If there’s another city that’s undergone more of an artistic renaissance over the past generation, we’d like to know which one. While scores of talented and accomplished artists and musicians have always lived and worked in Honolulu, the community’s interest in and embrace of the arts has soared in recent years.
Best example of public art
Cook for you, cook for me
Local sculptor Mat Kubo, exhausted of the solitude of social and digital mediation, cooked up a project in which he prepared and shared a traditional Japanese dish with strangers. Cook For You, Cook For Me clearly touched many of those who shared nabe with with Kubo, and quite a few more at that. We serve this dish up bittersweet: Kubo leaves the Islands for Texas later this week. Aloha, Mat.
You said: “Not sure. Even things I like become invisible to me over time.”
At once a celebration, of science, Polynesia, the arts, history and the sky, the princess’ “other” legacy informs and invigorates keiki o ka ‘aina from the cradle to the grave. If you haven’t visited Bishop Museum, you can’t really claim this place.
Best local musician deserving of a wider audience
Not a lot of opportunities for a human beat box to make his mark in Honolulu, so you’ll have to catch Jason Tom and his freaky noise machine at talent shows, community events like Chinese New Year and at surprise appearances here and there. Until he gains a wider audience or splits for the mainland, check Tom out in YouTube. Pretty sick.
Best literary chronicler of Honolulu
Honolulu is not an easy place to tell it straight. From cultural biases against naming names and “standing out” to the sheer smallness of the island, frank talk about our dirty laundry is fraught with discomfort. Lee Cataluna doesn’t seem to sweat it. As a playwright and as a newspaper columnist, Cataluna has a knack for keeping us on our toes, both by saying the outrageous (and outrageously funny) and by saying what everyone seems to be thinking, but won’t utter out loud.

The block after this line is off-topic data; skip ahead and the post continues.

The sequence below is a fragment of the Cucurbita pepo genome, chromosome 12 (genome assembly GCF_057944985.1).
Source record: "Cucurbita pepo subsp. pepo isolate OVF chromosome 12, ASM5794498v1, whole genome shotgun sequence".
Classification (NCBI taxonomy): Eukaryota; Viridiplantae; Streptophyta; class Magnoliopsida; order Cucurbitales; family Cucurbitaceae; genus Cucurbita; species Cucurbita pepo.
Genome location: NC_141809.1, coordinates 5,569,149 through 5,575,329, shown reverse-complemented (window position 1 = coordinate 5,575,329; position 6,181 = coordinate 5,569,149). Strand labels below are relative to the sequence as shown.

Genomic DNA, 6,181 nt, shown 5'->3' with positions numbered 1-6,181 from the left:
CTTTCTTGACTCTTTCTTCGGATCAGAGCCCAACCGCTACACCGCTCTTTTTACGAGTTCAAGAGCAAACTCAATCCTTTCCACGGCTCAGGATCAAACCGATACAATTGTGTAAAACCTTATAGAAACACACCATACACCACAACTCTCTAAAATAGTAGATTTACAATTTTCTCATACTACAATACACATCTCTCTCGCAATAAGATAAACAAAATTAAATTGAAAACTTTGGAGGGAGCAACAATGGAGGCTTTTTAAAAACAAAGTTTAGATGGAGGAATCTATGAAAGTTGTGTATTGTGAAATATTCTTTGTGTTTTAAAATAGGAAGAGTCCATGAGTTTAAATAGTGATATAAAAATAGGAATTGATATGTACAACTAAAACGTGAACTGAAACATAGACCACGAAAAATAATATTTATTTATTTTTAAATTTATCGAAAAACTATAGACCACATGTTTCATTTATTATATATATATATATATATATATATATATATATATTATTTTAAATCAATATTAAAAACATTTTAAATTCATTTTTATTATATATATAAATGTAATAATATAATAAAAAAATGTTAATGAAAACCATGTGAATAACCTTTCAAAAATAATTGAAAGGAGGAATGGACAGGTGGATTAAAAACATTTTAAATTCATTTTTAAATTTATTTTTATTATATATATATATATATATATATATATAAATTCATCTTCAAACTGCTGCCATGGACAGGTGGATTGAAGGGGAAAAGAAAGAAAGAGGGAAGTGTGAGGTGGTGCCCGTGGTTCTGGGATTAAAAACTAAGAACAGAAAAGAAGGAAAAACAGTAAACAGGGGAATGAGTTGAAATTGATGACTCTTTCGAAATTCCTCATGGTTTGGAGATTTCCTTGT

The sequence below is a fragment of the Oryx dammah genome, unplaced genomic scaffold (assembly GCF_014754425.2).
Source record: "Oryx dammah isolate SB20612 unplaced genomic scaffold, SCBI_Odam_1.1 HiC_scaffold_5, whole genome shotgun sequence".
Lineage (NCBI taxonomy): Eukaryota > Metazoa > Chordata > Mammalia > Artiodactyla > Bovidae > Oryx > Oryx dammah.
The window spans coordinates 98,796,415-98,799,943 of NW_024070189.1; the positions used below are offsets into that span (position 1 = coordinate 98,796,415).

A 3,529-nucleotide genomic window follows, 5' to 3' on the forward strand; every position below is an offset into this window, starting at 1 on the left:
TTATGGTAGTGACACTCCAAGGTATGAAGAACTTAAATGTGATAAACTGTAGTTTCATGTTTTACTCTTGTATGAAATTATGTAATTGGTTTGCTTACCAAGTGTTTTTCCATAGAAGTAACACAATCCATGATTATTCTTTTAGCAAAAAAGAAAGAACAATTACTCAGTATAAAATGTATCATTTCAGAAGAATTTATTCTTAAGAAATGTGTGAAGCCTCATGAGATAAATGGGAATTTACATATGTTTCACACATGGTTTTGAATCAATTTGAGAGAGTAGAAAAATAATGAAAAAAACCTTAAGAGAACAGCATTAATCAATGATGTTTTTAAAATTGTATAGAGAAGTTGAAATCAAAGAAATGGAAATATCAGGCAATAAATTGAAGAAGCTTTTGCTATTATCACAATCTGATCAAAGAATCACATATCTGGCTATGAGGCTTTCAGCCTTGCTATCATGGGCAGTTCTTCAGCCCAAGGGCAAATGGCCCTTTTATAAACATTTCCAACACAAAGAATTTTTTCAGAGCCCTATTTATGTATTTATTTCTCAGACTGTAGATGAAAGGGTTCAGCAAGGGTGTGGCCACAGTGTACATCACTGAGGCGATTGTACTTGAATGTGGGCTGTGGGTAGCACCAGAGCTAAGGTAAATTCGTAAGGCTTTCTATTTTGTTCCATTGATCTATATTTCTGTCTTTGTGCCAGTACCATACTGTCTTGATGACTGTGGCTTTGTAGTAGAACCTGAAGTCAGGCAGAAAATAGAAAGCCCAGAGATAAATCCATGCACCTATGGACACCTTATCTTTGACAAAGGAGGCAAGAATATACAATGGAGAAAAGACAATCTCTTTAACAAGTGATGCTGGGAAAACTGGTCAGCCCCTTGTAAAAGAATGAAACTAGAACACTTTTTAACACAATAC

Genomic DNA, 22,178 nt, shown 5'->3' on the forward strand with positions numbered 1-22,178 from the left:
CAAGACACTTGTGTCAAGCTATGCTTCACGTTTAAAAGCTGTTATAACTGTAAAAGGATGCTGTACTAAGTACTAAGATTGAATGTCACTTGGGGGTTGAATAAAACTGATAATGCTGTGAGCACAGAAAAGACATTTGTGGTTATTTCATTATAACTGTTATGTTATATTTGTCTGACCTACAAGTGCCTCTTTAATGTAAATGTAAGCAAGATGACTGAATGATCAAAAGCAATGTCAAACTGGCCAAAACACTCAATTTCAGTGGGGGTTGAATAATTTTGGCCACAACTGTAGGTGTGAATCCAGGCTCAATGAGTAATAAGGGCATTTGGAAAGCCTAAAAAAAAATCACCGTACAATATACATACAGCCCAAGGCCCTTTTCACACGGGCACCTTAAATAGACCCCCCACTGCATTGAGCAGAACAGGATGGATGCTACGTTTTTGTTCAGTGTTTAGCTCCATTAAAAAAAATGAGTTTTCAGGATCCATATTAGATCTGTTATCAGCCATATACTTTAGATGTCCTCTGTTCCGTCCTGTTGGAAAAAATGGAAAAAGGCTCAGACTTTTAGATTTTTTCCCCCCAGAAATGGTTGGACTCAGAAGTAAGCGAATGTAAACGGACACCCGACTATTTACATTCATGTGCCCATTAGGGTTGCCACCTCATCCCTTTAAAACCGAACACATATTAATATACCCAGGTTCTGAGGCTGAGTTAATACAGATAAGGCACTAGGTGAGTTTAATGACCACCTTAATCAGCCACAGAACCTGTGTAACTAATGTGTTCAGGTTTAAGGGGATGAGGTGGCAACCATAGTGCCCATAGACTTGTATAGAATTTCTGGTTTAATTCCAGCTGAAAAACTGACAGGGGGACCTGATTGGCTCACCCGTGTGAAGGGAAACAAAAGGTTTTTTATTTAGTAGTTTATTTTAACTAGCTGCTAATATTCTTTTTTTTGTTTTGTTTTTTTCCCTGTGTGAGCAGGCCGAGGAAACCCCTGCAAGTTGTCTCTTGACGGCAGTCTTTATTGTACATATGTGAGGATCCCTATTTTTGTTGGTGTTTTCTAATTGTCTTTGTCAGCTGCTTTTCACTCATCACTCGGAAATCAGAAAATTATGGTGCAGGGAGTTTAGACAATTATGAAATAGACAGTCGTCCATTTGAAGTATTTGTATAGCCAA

You said: “Is there literary chronicling of Honolulu going on? Lemme know.”
Best t-h-e-a-t-r-e theater
God knows every theatre company in every town is perpetually in search of that Barton Fink feeling, but outside of New York, how many ever find it? This one has. Kumu Kahua is theater you can believe in, with actors that look like Hawaii and voices true to home. Few sights stirred our hearts over the last year as much as seeing Kumu Kahua’s Merchant Street theater packed to the walls on the final weekend of What Ever Happened to John Boy Kihano? If a theater company is filling the seats with young people, and in the middle of a terrible recession, well…they’re doing a lot of things right.
Best example of how not to do public art
Attention taggers: you’re blowing it for the artists out there. Yeah, we said it: if throwing your scrawl up on the bus stop is art, it’s the art of litter. And it’s boring. Even though they may not agree themselves, we’re saying this in defense of the excellent muralists and public artists whose work gets lost in–and often defaced by–your noise: Can it. Honolulu is not feeling you at all.
Best place to get inked
Just don’t get the Hawaiian Islands across your back. Please.
You said: “MidWeek.”
She’s costumed everyone from Hillary Clinton to the IONA dancers: while many up-and-coming Honolulu designers (Fighting Eel, Allison Izu, Muumuu Heaven) made their presence felt in this year’s voting, Manoa’s Anne Namba is still queen of the cloth.
Best free entertainment
Sunset on the Beach
Perhaps the one environment in which local folks, kamaaina, malihini residents and tourists all come out and socialize together. The Waikiki event has been such a success that copycat events are now held all over the island, from City-sponsored spin-offs on the Waianae coast to condo association movie nights out in Hawaii Kai. Early on, some complained about the cost to taxpayers. In retrospect, once Honolulu discovered you can be outside and watching a movie, at the same time? Shoots!
Editors’ Pick: Best way to truly galvanize the art scene in Honolulu
Rezone East Chinatown for mixed use
The Chinatown renaissance is well under way. Credit the reigning generation for sticking it out, the younger generation for sticking around, or just blame it on First Fridays: however it happened, we’re lucky to be living in a Honolulu that celebrates the arts much, much more than it did 20 years ago, and a lot of that has to do with this neighborhood. On the flip side, many area galleries and shops are struggling, and not just from the recession. It’s not hard to see why: one Friday night per month is not enough to sustain a commercial district, artistic or otherwise.
The answer, as far as we can tell: get more people living down here. It’s not a new idea–Sergio Goes and others pushed hard to make it happen–but it’s one that’s been stalled too long by parking regulations, landlord intransigence and other obstacles.
If East Chinatown is ever going to blossom into the truly thriving artistic and cultural mecca this city needs, it’s not going to be because of block parties or one-off events. It will happen if and when young artists, students and professionals are shopping, sipping coffee and eating pho down here on Tuesday and Wednesday evenings. And they will–if they’re living nearby.